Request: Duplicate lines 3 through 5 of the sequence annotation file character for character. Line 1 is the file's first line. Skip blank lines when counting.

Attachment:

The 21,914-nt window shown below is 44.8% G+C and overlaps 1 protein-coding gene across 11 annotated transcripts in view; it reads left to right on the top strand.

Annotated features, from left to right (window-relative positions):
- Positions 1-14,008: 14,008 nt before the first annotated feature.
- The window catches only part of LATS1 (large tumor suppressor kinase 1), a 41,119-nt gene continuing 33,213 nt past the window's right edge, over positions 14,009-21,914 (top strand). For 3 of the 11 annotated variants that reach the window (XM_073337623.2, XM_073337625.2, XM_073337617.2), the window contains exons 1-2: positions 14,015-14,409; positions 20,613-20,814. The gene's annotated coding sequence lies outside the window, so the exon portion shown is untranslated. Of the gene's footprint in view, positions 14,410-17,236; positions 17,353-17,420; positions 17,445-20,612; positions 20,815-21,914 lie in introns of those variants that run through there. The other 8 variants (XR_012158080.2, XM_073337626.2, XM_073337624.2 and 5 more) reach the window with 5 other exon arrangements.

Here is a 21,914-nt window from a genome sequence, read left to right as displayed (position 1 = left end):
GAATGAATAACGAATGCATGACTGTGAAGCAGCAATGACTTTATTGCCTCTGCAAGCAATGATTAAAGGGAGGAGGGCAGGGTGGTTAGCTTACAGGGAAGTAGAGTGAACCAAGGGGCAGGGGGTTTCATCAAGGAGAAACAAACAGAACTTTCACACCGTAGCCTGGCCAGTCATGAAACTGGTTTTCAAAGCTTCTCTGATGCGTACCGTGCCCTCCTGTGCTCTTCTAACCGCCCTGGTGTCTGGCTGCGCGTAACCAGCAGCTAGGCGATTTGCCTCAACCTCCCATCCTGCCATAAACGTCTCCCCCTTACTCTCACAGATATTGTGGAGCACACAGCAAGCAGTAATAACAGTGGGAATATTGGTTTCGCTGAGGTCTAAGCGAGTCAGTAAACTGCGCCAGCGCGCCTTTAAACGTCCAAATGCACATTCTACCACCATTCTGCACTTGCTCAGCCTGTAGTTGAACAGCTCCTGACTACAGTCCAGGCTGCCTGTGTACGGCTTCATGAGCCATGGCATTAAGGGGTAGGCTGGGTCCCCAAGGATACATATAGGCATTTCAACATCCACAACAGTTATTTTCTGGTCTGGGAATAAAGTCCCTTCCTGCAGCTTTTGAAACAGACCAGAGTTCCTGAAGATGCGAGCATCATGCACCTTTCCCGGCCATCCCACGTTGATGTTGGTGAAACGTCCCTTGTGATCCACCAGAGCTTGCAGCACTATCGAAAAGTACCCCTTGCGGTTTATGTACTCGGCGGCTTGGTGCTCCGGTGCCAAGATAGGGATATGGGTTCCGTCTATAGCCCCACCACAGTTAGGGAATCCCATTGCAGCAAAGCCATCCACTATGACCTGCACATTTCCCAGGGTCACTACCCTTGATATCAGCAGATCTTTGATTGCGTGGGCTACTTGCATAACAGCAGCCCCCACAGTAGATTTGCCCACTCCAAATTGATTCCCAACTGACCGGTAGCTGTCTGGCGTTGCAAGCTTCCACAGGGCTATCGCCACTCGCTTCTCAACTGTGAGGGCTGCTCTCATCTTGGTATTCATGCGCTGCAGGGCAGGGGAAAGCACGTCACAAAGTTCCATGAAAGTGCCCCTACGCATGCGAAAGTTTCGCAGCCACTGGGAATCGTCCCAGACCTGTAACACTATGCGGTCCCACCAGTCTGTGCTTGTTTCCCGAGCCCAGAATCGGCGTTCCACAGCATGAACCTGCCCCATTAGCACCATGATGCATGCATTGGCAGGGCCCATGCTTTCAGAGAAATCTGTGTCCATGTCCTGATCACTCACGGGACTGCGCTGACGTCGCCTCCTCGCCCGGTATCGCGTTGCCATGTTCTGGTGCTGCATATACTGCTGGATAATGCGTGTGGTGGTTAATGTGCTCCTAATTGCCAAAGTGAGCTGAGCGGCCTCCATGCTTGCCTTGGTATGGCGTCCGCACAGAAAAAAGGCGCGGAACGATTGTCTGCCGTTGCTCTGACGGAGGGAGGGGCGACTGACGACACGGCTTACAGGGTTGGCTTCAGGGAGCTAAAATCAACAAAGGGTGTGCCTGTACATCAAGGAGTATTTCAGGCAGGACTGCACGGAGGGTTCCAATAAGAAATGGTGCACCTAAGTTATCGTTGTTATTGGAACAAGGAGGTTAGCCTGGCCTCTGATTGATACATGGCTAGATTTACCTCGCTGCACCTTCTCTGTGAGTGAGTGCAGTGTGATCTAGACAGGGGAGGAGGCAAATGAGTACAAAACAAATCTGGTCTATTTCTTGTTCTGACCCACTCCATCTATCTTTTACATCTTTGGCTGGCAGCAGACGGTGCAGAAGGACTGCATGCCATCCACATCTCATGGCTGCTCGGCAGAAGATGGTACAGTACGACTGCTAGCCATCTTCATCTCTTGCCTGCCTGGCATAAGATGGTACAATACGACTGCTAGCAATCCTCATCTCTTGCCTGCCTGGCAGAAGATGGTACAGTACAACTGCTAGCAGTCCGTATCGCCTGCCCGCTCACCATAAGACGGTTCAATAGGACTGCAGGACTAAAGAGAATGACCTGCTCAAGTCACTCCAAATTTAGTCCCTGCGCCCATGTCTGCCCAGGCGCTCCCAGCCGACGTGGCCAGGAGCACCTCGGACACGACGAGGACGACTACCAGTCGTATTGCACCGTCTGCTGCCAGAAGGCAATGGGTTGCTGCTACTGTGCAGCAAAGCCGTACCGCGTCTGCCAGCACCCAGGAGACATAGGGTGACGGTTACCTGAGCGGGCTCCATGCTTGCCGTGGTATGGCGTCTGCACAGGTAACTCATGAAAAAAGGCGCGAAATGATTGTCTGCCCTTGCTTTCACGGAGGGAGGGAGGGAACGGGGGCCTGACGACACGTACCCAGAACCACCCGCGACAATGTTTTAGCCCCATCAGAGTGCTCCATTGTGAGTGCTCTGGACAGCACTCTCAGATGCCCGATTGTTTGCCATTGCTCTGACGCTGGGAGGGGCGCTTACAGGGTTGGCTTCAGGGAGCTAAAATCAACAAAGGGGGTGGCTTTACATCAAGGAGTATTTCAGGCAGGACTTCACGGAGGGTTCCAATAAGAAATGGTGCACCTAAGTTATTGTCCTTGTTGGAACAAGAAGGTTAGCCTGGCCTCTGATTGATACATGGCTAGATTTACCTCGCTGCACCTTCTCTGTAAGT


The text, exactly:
- Positions 1-14,008: 14,008 nt before the first annotated feature.
- The window catches only part of LATS1 (large tumor suppressor kinase 1), a 41,119-nt gene continuing 33,213 nt past the window's right edge, over positions 14,009-21,914 (top strand). For 3 of the 11 annotated variants that reach the window (XM_073337623.2, XM_073337625.2, XM_073337617.2), the window contains exons 1-2: positions 14,015-14,409; positions 20,613-20,814. The gene's annotated coding sequence lies outside the window, so the exon portion shown is untranslated. Of the gene's footprint in view, positions 14,410-17,236; positions 17,353-17,420; positions 17,445-20,612; positions 20,815-21,914 lie in introns of those variants that run through there. The other 8 variants (XR_012158080.2, XM_073337626.2, XM_073337624.2 and 5 more) reach the window with 5 other exon arrangements.

Here is a 21,914-nt window from a genome sequence, read left to right as displayed (position 1 = left end):